• 3. Widen Your Search. Once you know what you are lacking, you can usually find the names of potential mentors…on the Internet-for a price.
Well over a decade in sales, and I still sometimes feel like this guy when I try to persuade someone.

The remaining information about mentors is fascinating, and likely correct, but I’m gonna tell you, it is also intimidating to this Tired Blogger. They point out (as I have found out) that someone who will make a good mentor is often busy as crud. And then I am busy as crud. “A request for mentorship will fall at the bottom of their to-do list. The only way to move to the top of their to-do list is to find out what your mentors want, attach yourself to one of their top priorities, and help them accomplish it.”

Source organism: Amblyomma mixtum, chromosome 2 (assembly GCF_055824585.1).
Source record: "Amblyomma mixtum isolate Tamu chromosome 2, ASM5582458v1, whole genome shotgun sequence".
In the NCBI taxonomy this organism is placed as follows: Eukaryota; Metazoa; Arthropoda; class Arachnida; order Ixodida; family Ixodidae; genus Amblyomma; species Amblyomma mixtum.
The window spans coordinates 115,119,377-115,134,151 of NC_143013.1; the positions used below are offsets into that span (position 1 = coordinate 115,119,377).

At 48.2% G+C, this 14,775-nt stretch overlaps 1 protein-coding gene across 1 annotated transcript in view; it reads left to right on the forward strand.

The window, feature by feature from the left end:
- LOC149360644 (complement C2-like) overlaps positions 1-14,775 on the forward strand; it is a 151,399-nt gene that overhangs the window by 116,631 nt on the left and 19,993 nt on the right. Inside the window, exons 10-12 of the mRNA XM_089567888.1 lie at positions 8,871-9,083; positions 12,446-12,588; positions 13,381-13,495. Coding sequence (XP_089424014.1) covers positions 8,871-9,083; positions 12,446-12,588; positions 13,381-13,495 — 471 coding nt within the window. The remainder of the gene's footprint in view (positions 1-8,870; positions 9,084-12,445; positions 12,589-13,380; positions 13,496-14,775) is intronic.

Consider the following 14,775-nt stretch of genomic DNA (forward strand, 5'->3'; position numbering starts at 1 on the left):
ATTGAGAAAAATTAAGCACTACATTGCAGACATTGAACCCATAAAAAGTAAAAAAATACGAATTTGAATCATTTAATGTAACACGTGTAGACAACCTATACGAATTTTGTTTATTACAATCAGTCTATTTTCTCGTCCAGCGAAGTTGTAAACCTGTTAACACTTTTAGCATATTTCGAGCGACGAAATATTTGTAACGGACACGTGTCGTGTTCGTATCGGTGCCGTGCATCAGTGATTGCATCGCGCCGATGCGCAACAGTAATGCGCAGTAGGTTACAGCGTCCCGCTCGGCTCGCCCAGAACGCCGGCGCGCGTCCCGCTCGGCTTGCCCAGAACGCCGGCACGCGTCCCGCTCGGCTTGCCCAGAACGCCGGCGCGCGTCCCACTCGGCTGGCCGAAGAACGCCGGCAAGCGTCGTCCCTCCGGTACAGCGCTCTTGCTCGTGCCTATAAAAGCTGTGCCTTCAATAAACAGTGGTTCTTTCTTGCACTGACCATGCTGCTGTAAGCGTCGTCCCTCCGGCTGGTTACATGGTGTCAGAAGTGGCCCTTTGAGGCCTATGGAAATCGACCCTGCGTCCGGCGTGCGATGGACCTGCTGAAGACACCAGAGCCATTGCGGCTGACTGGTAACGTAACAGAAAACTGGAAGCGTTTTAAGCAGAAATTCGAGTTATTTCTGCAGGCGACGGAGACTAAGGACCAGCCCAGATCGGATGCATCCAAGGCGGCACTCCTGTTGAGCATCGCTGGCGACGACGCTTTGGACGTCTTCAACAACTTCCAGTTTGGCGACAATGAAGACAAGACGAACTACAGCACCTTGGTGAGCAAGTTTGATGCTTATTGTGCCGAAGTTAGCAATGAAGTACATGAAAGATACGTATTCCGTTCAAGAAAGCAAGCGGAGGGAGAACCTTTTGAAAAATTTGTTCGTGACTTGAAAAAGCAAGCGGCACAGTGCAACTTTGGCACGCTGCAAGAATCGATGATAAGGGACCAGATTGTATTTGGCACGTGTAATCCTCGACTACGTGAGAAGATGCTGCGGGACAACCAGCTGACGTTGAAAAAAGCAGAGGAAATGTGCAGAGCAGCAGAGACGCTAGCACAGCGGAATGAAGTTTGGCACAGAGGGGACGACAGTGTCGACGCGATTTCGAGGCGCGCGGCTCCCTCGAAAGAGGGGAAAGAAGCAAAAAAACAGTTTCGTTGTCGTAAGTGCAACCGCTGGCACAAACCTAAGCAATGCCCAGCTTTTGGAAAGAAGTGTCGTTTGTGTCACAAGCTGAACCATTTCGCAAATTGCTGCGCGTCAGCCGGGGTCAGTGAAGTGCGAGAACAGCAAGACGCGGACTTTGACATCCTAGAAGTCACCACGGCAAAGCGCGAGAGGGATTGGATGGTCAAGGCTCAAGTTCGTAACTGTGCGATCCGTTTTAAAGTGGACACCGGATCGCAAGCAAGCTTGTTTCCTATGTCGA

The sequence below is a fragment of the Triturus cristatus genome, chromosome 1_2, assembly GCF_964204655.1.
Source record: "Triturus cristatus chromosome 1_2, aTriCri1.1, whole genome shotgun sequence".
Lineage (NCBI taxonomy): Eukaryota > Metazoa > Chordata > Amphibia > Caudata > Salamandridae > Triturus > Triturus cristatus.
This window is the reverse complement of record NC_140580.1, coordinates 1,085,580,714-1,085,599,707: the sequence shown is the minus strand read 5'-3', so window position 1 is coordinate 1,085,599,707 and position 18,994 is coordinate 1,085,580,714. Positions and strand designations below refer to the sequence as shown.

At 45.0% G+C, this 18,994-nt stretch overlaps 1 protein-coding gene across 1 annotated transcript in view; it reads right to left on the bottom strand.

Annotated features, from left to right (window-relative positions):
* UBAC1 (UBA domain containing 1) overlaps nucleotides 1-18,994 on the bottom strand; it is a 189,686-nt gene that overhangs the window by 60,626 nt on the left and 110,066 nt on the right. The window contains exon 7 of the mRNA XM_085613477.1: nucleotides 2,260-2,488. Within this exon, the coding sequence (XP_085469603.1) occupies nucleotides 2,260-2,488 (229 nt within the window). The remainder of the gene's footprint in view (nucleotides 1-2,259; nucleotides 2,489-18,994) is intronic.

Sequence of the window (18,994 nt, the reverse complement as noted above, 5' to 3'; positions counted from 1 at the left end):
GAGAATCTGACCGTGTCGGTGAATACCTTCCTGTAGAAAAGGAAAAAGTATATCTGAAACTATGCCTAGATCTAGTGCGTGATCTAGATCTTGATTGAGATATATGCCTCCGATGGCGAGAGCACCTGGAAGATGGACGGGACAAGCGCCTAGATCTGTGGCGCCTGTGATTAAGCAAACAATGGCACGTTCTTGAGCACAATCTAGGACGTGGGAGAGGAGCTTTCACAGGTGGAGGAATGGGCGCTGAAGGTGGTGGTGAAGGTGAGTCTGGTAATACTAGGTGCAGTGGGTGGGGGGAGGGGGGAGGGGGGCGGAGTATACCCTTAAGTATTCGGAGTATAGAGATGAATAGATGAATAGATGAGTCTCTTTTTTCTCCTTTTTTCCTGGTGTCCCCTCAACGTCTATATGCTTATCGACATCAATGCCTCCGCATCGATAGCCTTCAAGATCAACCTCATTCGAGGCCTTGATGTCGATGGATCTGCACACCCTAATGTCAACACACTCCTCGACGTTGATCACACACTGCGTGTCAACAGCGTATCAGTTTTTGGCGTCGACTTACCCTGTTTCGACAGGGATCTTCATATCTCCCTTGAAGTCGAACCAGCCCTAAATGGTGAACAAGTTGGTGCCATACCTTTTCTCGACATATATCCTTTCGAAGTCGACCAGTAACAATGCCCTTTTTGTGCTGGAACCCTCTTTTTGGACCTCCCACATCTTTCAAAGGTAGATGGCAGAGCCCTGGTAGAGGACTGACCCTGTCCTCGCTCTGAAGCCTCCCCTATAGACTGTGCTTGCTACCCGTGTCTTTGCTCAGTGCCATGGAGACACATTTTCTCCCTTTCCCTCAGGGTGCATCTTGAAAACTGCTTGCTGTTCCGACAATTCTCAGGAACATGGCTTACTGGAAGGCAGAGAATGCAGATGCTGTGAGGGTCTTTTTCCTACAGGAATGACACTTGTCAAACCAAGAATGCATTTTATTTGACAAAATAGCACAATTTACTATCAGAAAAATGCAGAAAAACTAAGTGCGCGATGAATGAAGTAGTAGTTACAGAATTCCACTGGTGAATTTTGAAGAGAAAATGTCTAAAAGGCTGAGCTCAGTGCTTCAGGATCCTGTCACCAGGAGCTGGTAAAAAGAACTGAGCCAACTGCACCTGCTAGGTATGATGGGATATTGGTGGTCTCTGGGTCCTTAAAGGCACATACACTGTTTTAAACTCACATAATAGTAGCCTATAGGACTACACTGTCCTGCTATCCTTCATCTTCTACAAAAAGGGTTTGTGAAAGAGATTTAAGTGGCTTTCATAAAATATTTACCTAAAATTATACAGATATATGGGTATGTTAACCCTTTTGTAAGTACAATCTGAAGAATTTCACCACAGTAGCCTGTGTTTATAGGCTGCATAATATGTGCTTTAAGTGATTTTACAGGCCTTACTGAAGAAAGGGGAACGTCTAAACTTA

What do my readers think? This sounds like a good idea, but I’ll admit…I have little idea about where to begin.

I guess I’m going to take some personal stock of where I’m at and where I want to be, and see if I can figure out a mentor for acquiring the specific skills or items I need to take my first steps in the directions of the goals.

I know I’m ending this on a rather abrupt note. My next post will either be a continuation of this review, or if I haven’t made enough progress either through the book or through my personal work, I will write on another topic.

Be excellent to each other, and mentors wanted.






  1. Xman says:

    Honestly, this may be my favorite thing you’ve written in awhile when it comes to serious topics. You captured the brevity. The three principles were succinct and clear (Be, do, Have; Specific Dream; Talents Available), and it left me feeling encouraged and seeing a pathway forward.


    Liked by 1 person

    1. Curtiswselby says:

      Be a gamer, do the podcasts, have a beautiful story.